In his bombshell investigation for the National Post, Glavin agreed that the government’s residential school policy amounted to cultural genocide and entailed brutal psychological, physical, and sexual abuse. Glavin also found that, for all of the country’s paroxysms, a year after the announcements not a single mass grave was discovered, nor any human remains unearthed. Not a single child among the 3,201 registered on the Truth and Reconciliation Commission’s 2015 record of deaths was located. Glavin also noted the caution urged by local Indigenous leaders most involved in the sites in question.

Glavin’s piece asked questions that are rightfully, and somberly, asked in the wake of as grim an allegation as the discovery of unmarked graves of children: What remains were unearthed and how can they be connected to existing historical records? What charges ought to be laid? Who will lead these efforts? For asking these questions, Terry was made persona non grata by the legacy media. Journalist Bari Weiss, who interviewed Glavin in September 2022 for her Honestly podcast, summarized her interest in l’affaire Glavin as showing what happens to a society “ when the truth no longer matters.”

Murray’s report quotes MP Leah Gazan for the proposition that “denying genocide is a form of hate speech. That kind of speech is violent and re-traumatizes those who attended residential schools.” However, hate speech is already criminalized in Canada—although defining the line between merely repugnant speech and hate speech is a famously fraught exercise, and free speech defenders like myself would be more comfortable if the state relegated itself to its highest fetter on liberty—imprisonment—only in cases of actual or threatened physical violence, since it is particularly these grey areas that create huge chill effects against open discourse.

But Murray’s proposal seems to go beyond that, urging the adoption of new legislation which would conflate any critical discussion surrounding residential schools and unmarked graves with hate speech or pathological denialism. If the new law goes beyond what has previously been defined as hate speech, it is likely unconstitutional under s. 2(b) of the Charter, which protects even the most offensive and repugnant speech which comes short of hate speech.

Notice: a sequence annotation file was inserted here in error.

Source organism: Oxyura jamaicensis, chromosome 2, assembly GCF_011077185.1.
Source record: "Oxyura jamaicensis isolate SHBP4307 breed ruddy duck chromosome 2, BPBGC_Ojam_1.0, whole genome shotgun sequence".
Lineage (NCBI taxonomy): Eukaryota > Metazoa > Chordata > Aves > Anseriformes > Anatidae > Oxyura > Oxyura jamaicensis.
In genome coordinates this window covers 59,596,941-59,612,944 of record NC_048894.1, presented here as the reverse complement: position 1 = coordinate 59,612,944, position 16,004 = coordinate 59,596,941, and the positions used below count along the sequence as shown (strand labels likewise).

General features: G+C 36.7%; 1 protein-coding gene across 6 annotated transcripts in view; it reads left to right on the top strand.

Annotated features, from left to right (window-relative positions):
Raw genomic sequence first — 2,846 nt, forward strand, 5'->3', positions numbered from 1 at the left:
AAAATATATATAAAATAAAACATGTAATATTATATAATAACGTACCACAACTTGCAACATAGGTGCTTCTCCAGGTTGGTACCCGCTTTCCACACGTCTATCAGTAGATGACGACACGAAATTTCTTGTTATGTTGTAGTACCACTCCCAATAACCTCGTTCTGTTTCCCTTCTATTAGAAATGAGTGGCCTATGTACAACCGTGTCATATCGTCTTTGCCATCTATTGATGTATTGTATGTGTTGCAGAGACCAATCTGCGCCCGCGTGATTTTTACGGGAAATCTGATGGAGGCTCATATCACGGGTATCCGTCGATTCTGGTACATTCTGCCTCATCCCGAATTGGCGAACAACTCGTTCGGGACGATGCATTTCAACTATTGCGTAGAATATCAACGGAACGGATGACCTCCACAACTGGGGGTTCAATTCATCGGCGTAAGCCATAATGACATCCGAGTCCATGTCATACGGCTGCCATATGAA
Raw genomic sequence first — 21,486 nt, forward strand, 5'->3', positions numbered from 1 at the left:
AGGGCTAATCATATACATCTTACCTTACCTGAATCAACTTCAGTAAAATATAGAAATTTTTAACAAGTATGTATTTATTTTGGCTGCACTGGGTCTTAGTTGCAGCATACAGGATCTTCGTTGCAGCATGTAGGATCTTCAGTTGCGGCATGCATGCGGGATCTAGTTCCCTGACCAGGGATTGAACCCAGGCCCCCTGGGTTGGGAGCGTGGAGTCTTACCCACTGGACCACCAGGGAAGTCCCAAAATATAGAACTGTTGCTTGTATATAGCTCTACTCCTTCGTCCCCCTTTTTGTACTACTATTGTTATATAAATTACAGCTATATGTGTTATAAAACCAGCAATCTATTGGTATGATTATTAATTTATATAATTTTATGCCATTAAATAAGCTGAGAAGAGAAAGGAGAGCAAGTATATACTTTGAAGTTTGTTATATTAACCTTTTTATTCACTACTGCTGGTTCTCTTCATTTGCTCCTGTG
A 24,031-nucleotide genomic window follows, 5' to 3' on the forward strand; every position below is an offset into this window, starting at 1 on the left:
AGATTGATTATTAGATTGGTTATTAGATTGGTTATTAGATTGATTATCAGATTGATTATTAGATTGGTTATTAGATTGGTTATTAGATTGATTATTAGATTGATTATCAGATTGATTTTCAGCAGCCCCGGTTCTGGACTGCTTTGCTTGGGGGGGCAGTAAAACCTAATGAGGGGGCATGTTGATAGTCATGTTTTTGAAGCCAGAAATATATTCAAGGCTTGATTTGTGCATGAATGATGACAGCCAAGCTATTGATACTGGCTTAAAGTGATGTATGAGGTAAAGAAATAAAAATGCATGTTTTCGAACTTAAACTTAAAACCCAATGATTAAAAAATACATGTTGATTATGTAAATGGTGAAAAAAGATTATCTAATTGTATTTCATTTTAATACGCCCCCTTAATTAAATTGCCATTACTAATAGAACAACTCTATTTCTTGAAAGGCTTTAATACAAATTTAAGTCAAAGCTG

Besides being unconstitutional, such a law would be thoroughly illiberal and ill-advised. It raises the spectre of driving anti-Indigenous racism underground, where it will flourish away from the disinfecting influence of open discourse.

Other discourse that Murray would seem to target, while distasteful, is best responded to with rational argument rather than criminal censure. There is a somewhat arcane small fringe of Canadian conservative intellectuals who are apologists for residential schools, and I personally find these apologists misguided and odious. In an op-ed published last year, Brian Giesbrecht decried the fact that, in the midst of a national frenzy of self-flagellation following the announcement of the detection of 215 human remains, nobody bothered to mention that enrolment in the schools was often voluntary, nor did they mention “the fact that at that time the school had an impressive outdoor swimming pool.”

This minimizes real horrors. Canada’s policy of residential schools was unmistakably evil and cruel, stripping children from their families, meaning-making traditions, and communities, and any attempt to minimize this by pointing to the upsides of assimilation or the impressiveness of swimming pools are wrong-headed. Still, it seems likely that a law aimed at criminalizing those who “don’t want to admit the schools inflicted those harms”, as one survivor quoted in Murray’s report put it, would put Giesbrecht’s blithe comment, better dealt with by opprobrium and counter-speech, within the realm of criminalization.

The practicalities of criminalizing denialism also should be contemplated. Were such a law to be passed, and someone prosecuted under it, it would effectively put residential schools on trial. In the 1980s, Holocaust denier Ernst Zundel sat trial several times for his pamphlets “Did the Holocaust Really Happen?” His trials effectively put the Holocaust on trial, with the crown bringing in Holocaust researchers and survivors to support their case, while the defence put noted Holocaust deniers on the stand and cross-examined Holocaust survivors about the accuracy of their recollection. The trials gave Zundel a platform to bolster his case that the Holocaust never really happened. It was an unsightly, disgraceful spectacle.

The solution to ignorance or prejudice in a free society can never be censorship. Attorney General Lametti is a celebrated legal scholar and was even my dean at McGill Law. He knows full well that Murray’s proposed law is constitutionally suspect and should put a halt to it.